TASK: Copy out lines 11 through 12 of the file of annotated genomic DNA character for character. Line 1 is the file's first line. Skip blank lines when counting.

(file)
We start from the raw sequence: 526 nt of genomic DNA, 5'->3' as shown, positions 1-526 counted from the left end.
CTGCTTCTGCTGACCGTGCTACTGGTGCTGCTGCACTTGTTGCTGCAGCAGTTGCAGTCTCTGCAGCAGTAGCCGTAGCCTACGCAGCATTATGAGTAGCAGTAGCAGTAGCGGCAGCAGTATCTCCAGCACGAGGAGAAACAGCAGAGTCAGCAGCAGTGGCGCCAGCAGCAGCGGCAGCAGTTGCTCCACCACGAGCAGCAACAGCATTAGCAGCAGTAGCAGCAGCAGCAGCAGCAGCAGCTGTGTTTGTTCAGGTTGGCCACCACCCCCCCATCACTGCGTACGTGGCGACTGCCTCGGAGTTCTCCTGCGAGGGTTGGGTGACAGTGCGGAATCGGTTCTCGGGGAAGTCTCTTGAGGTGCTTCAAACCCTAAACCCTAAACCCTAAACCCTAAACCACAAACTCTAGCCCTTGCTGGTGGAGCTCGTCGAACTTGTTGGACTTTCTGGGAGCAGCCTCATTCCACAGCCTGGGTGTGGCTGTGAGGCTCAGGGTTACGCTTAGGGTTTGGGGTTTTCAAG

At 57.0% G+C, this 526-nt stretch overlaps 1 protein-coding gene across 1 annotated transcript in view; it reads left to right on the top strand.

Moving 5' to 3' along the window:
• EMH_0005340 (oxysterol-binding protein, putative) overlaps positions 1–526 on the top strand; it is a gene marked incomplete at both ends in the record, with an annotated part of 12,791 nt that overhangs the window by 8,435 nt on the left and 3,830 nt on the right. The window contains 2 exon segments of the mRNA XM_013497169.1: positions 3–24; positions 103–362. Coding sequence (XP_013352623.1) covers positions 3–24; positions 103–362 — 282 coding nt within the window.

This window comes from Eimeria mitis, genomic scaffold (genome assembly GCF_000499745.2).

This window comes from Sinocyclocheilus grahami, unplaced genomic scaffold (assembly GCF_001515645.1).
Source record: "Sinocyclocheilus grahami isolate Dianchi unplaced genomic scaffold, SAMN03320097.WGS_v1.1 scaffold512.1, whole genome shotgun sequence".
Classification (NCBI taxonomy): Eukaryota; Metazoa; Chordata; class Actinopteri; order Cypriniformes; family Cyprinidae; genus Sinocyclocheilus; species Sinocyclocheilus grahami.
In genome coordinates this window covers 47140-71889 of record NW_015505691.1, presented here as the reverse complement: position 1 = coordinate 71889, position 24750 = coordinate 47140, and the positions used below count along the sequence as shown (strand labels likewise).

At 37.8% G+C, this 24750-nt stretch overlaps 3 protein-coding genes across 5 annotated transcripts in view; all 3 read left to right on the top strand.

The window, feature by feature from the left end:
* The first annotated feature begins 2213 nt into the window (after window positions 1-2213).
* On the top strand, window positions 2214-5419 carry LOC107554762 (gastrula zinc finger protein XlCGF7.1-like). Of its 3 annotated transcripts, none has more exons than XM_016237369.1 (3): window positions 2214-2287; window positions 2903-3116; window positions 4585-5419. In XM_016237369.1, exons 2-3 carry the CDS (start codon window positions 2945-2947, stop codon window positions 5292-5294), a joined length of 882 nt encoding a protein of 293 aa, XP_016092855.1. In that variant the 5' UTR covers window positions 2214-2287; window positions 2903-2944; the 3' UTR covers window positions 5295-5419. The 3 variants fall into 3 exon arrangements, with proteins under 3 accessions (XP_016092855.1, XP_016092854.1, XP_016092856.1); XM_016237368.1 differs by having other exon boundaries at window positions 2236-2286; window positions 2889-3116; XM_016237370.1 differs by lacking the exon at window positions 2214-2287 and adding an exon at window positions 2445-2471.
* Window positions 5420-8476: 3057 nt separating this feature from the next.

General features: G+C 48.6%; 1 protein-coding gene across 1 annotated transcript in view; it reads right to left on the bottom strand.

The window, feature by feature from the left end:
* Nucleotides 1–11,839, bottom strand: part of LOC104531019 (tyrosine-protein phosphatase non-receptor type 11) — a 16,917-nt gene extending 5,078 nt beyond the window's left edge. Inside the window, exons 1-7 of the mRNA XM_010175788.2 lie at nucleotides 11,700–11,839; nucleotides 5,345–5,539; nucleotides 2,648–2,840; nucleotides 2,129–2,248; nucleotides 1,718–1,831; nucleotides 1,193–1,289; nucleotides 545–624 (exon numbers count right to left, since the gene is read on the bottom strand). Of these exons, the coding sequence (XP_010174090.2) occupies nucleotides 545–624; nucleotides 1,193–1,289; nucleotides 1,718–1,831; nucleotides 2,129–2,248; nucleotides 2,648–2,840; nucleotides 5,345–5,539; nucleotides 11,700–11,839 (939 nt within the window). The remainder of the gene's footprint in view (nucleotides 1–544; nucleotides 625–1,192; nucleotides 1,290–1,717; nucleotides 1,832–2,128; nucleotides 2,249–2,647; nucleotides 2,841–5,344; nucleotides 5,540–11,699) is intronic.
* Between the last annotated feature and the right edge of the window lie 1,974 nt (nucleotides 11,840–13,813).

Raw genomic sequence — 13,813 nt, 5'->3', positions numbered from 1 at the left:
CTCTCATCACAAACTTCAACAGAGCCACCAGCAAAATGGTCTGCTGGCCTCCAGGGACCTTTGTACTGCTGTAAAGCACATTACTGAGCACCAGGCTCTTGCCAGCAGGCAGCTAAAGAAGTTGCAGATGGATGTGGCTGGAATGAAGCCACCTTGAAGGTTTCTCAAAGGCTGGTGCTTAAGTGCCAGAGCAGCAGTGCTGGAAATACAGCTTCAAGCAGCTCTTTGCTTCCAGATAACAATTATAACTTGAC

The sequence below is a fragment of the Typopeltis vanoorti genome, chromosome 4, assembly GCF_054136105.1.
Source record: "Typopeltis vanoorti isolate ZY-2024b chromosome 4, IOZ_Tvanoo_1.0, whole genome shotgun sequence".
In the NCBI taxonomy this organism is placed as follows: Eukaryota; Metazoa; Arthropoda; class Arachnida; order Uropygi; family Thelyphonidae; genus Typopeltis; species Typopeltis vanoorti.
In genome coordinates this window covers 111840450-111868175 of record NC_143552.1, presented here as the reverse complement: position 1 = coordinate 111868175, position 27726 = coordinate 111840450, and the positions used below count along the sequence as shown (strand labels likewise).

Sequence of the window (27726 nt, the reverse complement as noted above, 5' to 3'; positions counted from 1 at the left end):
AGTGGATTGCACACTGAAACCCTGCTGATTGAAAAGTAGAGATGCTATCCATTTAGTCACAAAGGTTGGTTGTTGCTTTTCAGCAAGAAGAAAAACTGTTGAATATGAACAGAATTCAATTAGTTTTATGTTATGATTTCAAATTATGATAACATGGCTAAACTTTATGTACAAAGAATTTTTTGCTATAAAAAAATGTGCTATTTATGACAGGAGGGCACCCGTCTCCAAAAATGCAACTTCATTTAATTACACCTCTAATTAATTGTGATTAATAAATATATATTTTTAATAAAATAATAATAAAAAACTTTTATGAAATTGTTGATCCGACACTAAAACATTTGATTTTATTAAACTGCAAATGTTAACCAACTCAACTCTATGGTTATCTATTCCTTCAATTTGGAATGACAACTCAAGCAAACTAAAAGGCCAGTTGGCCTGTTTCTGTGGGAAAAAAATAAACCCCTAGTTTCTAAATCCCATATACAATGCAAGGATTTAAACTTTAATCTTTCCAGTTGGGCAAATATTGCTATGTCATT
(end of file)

At 37.8% G+C, this 24750-nt stretch overlaps 3 protein-coding genes across 5 annotated transcripts in view; all 3 read left to right on the top strand.

The window, feature by feature from the left end: